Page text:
Benchmark Driver Code
Git Source Web Browsing (Github.com)
Note: The VoltDB binaries included with this distribution are based on a slightly pre-1.0 build (1 week early). They are the exact binaries used to get our published results and I don't expect they should perform differently than the final build. They are 64-bit only and run on OSX 10.6+ and probably most Linux distributions. I'll add a 1.0.01 build soon as an option.
All nodes used for this test had the following identical configuration.
- Dell R610 1-Unit Chassis
- 2x 2.66Ghz Quad-Core Xeon 5550.
- 12x 4gb (48gb) DDR-1333 Registered ECC DIMMs
- PERC6/i SAS Controller with 256mb Battery-Backed Cache
- 3x 72gb 15K RPM 2.5in Enterprise SAS 6Gbps Drives
- Broadcom Gigabit NIC (4 ports)
- Centos Linux 5.5
- Sun Java JDK/JRE 1.6u19
- Cassandra 0.6.1
- VoltDB 1.0.01 (one week pre-release)
- Dell PowerConnect 6248 48 port Gigabit Ethernet Switch
KV Test Standard Configurations
- Single node with no availability assurance. As fast as possible on one node.
- Three node cluster with no availability assurance (replication). As fast as possible on three nodes.
- Three node cluster with replication (2 copies of all data) for availability and durability.
Server: VoltDB was set to 8 sites per node. Intra-node and extra-node traffic used the same single gigabit ethernet link per machine. Schema was two simple tables. The table for Benchmark 1 contained a key and value pair, partitioned and indexed on the key. The table for benchmarks 2 and 3 contained a single key and 50 integer columns, partitioned and indexed on the key. The only different between "fast as possible" and replicated runs was the k-factor was set to 1 instead of 0.
Client: For Benchmark 1, we created "Load", "Get" and "Put" stored procedures, each with a single SQL statement. For Benchmarks 2 and 3, we created another "Load" stored procedure, as well a two more stored procedures to perform the operations to be measured in each benchmark. VoltDB was able to perform each operation with one network round trip to the server. The main stored procedure for Benchmark 3 performed an average of 16 SQL operations per call. Each client node created 8 threads per server node. These threads used the asynchronous VoltDB client library and performed as many operations as possible in the time allotted. The number 8 was determined from some hill-climbing pre-benchmarks to be optimal. For measurements of 3 node clusters, two VoltDB client nodes were concurrently used. The throughput of their concurrent runs was added together for the final result.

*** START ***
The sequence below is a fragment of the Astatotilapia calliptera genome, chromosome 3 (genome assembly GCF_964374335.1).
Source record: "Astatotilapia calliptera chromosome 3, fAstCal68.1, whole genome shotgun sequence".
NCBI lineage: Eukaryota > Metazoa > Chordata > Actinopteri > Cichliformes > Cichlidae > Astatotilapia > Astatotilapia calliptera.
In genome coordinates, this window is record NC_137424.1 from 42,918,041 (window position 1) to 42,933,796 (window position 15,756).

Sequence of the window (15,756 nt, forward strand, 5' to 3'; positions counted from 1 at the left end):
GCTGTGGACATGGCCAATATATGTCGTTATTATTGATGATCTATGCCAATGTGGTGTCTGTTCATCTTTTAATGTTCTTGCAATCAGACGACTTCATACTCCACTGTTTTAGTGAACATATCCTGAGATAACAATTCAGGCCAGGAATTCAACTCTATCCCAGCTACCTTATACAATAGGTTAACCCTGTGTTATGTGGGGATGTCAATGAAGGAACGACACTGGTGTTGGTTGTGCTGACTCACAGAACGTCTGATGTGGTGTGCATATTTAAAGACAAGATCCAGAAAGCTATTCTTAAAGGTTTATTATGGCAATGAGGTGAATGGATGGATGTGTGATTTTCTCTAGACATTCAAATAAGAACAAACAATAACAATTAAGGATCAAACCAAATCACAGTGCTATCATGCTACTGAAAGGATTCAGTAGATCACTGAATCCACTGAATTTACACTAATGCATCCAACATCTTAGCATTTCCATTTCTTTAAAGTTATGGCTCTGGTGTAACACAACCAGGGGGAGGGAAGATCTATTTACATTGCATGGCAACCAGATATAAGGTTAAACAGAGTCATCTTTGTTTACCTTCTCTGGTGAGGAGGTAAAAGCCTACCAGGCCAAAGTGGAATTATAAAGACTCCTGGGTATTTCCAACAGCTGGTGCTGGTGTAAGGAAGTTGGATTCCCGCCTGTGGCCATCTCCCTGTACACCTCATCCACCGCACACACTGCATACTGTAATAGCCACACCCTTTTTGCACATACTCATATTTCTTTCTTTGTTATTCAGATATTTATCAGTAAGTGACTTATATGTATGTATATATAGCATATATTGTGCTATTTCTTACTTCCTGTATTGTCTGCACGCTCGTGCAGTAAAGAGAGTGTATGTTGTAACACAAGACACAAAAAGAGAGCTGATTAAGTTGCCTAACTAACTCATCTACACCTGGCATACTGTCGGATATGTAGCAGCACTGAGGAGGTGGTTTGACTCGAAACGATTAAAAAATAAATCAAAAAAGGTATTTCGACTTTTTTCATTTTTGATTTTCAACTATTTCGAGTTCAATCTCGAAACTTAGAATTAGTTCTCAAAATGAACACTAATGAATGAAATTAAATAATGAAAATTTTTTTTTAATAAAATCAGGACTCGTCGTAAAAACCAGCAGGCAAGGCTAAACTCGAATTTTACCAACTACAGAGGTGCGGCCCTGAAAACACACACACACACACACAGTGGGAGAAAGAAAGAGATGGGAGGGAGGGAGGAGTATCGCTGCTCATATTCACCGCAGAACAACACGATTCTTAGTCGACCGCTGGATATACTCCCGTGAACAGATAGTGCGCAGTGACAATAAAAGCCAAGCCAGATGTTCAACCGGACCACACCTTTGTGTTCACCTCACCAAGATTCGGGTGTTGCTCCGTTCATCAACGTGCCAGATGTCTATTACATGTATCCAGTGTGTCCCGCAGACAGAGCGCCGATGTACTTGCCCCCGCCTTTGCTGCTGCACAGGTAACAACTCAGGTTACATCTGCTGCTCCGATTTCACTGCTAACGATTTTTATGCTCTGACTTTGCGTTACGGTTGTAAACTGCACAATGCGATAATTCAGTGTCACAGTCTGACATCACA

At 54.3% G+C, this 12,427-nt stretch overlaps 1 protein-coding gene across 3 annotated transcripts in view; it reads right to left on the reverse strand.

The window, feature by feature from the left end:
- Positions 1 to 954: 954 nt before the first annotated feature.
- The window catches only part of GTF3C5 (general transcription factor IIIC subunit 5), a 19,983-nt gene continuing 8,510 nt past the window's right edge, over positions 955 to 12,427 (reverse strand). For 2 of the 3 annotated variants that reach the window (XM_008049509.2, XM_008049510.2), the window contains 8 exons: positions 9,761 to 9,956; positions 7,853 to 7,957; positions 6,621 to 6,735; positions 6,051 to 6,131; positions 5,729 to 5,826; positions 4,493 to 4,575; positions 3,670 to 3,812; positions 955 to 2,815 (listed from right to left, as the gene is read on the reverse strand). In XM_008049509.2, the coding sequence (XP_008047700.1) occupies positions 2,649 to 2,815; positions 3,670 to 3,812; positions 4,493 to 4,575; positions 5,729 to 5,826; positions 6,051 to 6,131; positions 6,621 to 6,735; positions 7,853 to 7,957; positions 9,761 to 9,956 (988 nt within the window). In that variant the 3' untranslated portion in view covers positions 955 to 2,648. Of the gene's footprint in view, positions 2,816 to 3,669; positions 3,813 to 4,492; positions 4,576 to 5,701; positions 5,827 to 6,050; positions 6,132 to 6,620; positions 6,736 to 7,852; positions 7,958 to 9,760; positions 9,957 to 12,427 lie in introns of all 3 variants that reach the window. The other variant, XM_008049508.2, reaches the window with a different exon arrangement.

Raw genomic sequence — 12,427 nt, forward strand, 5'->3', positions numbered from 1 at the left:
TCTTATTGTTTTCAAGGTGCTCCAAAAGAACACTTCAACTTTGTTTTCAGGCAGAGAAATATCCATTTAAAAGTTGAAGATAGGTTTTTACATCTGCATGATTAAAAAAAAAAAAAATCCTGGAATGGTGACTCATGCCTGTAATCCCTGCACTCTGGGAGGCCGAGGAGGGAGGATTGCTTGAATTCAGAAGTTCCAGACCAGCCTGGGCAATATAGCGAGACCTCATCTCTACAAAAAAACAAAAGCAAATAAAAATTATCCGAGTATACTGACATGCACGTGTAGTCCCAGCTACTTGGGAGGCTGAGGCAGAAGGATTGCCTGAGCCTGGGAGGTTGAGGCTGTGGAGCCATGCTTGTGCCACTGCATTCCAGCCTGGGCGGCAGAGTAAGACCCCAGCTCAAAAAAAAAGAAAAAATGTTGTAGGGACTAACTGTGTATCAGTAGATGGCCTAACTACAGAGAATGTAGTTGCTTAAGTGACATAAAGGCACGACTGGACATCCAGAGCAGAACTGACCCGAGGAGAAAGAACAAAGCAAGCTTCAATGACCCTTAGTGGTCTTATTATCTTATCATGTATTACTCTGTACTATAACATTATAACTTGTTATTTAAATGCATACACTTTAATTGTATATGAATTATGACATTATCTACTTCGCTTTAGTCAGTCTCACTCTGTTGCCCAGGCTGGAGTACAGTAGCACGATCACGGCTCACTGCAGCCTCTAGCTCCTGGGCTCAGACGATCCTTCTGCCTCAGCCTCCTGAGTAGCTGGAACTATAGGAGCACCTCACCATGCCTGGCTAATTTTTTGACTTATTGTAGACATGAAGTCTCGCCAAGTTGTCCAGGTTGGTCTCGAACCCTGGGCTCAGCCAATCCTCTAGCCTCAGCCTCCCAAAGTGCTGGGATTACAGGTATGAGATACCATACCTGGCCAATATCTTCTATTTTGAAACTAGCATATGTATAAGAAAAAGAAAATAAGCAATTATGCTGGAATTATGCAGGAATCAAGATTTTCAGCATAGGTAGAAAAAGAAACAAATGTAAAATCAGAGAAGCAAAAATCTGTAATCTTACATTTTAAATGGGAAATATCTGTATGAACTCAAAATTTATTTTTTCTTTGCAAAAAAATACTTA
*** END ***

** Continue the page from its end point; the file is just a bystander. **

Server: The 3 disks for the server were configured to stripe 2 in RAID 0, leaving two volumes available to the OS. The data and OS was put on the RAIDed volume and the commit log was put on the non-RAID volume. The server was set up with two simple Column Families, one for Benchmark 1 and another for benchmark 2. Both Column Families used byte-wise comparison. The number of concurrent reads was increased to 16. The JVM maximum heap size was increased to 24GB. For the 3-node benchmarks, a private IP subnet on a second port was used for inter-cluster communication. For the replicated benchmarks, the Replication Factor was increased from 1 to 2. The defaults were used for all other settings.
Client: Java was used as the client language. The Thrift API was used to connect to the servers. In all benchmarks, two client nodes were used to alleviate network bandwidth issues (the VoltDB benchmark used one client node for one-node clusters). The throughput of their concurrent runs was added together for the final result. Each client node created 64 threads per server node. These threads did blocking I/O and performed as many operations as possible in the time allotted. The number 64 was determined from some hill-climbing pre-benchmarks to be optimal. The actual use of the Cassandra interface was optimized to minimize client-server messaging, using batch operations where possible. For the "fast as possible" runs, consistency was set to ONE for reads and ANY for writes. For the replicated test, both reads and writes were set to QUORUM.
This distribution includes a MySQL backend to benchmark against. The prepared statement-based implementations seems to work ok. It also has some code we wrote to use Memcached or MySQL stored procedures. We didn't have much luck running faster with either of these enhancements, but the code is included anyway. Try it out or use it as a starting point for additional enhancements.